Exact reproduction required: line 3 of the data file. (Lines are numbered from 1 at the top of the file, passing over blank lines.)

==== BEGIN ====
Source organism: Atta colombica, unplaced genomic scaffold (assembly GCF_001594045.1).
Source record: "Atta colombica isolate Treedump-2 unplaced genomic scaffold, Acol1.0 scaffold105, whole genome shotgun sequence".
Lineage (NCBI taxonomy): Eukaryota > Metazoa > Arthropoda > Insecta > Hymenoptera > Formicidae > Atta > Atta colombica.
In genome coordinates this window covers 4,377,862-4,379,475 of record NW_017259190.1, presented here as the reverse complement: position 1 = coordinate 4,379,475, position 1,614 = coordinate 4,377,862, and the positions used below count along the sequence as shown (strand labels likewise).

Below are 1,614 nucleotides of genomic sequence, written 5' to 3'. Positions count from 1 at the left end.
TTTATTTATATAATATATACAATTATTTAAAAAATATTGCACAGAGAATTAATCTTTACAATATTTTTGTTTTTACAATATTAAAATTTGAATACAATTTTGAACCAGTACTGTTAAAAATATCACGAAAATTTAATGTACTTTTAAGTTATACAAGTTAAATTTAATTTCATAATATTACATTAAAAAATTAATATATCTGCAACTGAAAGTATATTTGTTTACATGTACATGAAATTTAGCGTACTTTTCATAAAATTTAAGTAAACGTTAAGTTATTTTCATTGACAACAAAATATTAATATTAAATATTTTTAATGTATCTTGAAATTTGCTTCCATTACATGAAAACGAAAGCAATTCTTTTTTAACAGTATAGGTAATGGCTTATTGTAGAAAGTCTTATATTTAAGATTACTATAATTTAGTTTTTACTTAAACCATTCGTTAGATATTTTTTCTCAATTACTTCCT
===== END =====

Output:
Lineage (NCBI taxonomy): Eukaryota > Metazoa > Arthropoda > Insecta > Hymenoptera > Formicidae > Atta > Atta colombica.